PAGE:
Written by Rob Meershoek | 7th June 2019
When it comes to design, very few concepts will be as recognisable as the Staatliches Bauhaus, or Bauhaus in short. Founded as a school in the German city of Weimar in 1919, its modernist ideas and principles are just as important today as they were a century ago.
The Bauhaus School of art was officially founded on 12th April 1919, when the Weimar Saxon Grand Ducal Art School and the Weimar Academy of Fine Art merged. Walter Gropius was appointed as the new director. In 1925 the school moved to Dessau and during the last two years of its existence (1932-1933) the school was located in Berlin. The school has been led by three different directors, all architects:
Predictably, the changes in location and leadership caused shifts in the predominant ideas and convictions within the institution as well. Nevertheless, its basic founding principles remained consistent throughout the institution’s short period of existence.
Staatliches Bauhaus building | editorial credit: meunierd / Shutterstock.com
The basic principle on which the Bauhaus school was built was the ‘Gesamtkunstwerk’; combining art, design and architecture without the traditional distinction between craft workers and artists. Using modern day technology that enabled large scale production. Aesthetically produced design and art became available to everyone, as opposed to a small elite group that could afford it.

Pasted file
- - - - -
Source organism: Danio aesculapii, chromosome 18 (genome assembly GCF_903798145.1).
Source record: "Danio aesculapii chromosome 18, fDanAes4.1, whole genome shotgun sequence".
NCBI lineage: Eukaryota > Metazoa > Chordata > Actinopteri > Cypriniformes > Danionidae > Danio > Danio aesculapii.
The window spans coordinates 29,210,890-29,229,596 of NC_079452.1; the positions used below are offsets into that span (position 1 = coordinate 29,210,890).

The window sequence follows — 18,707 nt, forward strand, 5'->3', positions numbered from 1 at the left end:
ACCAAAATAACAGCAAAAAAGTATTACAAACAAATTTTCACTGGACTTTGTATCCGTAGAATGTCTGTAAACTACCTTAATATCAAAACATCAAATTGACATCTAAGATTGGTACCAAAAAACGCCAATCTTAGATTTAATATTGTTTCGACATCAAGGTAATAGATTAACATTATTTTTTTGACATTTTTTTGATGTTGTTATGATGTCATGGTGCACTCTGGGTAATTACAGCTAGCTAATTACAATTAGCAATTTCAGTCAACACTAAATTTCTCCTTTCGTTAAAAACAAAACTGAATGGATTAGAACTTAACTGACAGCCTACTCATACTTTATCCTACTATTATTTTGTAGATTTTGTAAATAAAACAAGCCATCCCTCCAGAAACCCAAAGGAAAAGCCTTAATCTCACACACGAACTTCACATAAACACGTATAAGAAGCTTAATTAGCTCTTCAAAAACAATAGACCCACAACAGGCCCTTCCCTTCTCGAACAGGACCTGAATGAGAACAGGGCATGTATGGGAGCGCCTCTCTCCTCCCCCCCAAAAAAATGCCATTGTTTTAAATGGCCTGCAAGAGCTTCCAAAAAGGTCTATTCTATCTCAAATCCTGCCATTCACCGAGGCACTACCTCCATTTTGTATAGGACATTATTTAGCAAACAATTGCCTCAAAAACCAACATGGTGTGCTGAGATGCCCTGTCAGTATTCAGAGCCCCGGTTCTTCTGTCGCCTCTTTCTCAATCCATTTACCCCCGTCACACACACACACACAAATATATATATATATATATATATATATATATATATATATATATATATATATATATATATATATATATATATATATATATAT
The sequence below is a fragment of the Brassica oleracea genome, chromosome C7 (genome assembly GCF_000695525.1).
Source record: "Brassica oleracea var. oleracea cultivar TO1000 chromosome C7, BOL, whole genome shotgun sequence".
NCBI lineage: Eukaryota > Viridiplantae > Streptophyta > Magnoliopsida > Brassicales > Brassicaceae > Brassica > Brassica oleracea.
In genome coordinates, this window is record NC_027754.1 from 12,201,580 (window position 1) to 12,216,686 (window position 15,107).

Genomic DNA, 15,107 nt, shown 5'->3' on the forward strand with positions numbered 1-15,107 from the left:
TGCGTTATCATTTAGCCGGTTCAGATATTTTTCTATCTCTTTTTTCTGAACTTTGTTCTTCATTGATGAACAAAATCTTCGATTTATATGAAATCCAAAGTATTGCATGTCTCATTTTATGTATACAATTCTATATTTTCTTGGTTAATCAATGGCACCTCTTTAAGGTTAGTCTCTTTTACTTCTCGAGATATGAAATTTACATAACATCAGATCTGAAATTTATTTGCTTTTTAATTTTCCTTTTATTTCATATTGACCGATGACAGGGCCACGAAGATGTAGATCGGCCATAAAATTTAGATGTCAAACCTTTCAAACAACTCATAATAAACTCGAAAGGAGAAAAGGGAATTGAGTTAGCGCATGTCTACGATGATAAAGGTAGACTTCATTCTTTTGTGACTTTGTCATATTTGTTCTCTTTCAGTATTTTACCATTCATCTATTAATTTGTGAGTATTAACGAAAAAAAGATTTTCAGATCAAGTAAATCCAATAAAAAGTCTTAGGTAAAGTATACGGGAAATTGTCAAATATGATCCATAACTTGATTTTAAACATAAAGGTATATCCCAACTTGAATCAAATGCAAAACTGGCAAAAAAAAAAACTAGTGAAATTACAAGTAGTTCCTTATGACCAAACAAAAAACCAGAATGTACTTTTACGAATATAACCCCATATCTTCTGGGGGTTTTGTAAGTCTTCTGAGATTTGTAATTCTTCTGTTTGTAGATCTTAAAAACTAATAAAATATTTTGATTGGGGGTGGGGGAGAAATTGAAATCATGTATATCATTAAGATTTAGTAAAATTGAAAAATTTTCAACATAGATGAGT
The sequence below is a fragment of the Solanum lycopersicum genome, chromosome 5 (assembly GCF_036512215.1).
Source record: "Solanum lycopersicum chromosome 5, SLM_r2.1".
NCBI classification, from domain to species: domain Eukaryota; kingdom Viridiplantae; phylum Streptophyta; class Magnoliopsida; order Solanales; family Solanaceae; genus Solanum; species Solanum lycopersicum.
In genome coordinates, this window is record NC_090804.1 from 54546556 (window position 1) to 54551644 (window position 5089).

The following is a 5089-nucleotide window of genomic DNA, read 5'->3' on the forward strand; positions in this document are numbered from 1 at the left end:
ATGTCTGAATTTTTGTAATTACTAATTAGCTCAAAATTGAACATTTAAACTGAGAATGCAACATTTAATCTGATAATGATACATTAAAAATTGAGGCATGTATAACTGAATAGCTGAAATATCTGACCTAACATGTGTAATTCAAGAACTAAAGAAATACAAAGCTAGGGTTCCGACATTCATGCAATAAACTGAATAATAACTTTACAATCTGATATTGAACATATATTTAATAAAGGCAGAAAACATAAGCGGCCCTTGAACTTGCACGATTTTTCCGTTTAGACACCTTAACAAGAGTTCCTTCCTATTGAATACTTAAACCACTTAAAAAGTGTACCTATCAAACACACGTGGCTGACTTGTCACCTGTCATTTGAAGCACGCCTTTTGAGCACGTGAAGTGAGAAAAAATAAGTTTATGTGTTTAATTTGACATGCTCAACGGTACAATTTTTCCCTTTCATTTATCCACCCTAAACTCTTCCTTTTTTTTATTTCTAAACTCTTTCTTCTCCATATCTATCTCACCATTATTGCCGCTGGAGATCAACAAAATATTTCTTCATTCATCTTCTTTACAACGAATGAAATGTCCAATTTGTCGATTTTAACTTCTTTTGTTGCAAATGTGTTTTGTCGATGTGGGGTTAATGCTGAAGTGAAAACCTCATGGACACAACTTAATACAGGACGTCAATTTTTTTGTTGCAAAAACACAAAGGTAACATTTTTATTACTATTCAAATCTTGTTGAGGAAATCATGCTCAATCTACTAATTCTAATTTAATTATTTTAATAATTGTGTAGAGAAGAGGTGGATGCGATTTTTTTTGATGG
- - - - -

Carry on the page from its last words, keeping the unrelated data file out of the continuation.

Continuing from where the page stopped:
The idea of the Gesamtkunstwerk in itself wasn’t new and it fit in with the modernist ideas of the time. But the goal of Bauhaus was to take it a step further and teach a large group of students how to reach a very high level of aesthetic refinement and quality, by introducing new techniques, new materials and new ways of thinking.
Bauhaus products were designed to be simple and to be a perfect combination of form and function, using the right materials. This “form follows function” principal reduced decoration and ornaments to a minimum.
Although Bauhaus was not completely unique (similar modernist initiatives came to fruition in several other countries during and after the 1920s) the impact the school had in the decades after was, and still is, huge and widespread. One of the reasons for this was the fact that after the Nazi regime closed down the school in 1933 (claiming it was manifesting communist ideas), many of its teachers and students emigrated and or were exiled to other countries, bringing their ideas and beliefs with them.
In our premium auction that will take place from 7th June to 17th June, we want to commemorate what Bauhaus has meant for design in the 20th century.
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